In 1961, in his “Farewell Address,” President Eisenhower warned of the emerging power of the “military-industrial complex.” In the ensuing fifty years, that warning has gone unheeded, and we have been engaged in what Gore Vidal calls “perpetual war.” Our military and so-called “national security” expenditures exceed the total of what the entire rest of the world spends.
We by far export more weapons than any other country. We maintain at least 800 military bases around the world. We are what Martin Luther King called the “greatest purveyor of violence in the world.” So much of what we now do in the name of national security (including our wars in Iraq and Afghanistan) actually undermines our security, not only by multiplying our enemies, bankrupting our treasury, and instigating international arms races, but by perpetuating massive delusion.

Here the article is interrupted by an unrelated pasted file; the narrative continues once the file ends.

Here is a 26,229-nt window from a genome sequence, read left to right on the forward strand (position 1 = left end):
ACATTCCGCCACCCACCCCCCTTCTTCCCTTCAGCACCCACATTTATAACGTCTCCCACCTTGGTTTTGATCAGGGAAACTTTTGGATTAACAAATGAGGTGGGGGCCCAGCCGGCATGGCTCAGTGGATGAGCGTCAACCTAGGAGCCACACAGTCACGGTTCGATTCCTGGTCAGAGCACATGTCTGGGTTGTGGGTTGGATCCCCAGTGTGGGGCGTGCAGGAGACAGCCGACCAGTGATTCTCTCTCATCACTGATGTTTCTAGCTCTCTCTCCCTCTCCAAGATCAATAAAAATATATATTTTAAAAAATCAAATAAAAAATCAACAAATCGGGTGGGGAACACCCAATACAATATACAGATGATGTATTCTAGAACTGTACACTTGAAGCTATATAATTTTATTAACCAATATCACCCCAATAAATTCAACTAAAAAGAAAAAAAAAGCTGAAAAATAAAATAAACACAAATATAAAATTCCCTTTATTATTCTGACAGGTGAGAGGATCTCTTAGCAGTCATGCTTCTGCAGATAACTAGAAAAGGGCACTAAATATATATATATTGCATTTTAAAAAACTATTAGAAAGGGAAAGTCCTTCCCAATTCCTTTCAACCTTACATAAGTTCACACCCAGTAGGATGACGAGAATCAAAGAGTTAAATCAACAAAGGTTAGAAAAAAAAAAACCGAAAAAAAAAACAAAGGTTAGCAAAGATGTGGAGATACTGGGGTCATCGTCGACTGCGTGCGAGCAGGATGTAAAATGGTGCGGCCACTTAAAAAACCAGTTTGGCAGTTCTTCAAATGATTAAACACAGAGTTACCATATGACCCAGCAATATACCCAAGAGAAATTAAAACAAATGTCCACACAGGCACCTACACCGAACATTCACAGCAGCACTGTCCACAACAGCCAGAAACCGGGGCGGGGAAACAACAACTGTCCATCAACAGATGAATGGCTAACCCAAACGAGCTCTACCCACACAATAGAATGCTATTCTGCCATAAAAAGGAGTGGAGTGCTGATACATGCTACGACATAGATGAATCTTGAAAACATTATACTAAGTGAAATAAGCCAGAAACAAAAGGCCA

The insanity of our course is exemplified in the system surrounding the anthrax letters of 2001. This, the only bio-attack in our history, is an officially acknowledged “inside job,” one that we know originated from our own so-called “biodefense” program. No, the anthrax letters were not the work of a “lone nut.” They were the work of our military-industrial-intelligence complex, a complex of revolving participants that manufactures weapons and war for power and profits.
The decision in early 2001 to unilaterally reject inspections and verification as a part of international bioweapons arms control (precisely to avoid inspections of our secret weaponization projects) was the choice to pursue arms race over arms control. The anthrax letters that soon followed served and fulfilled two purposes.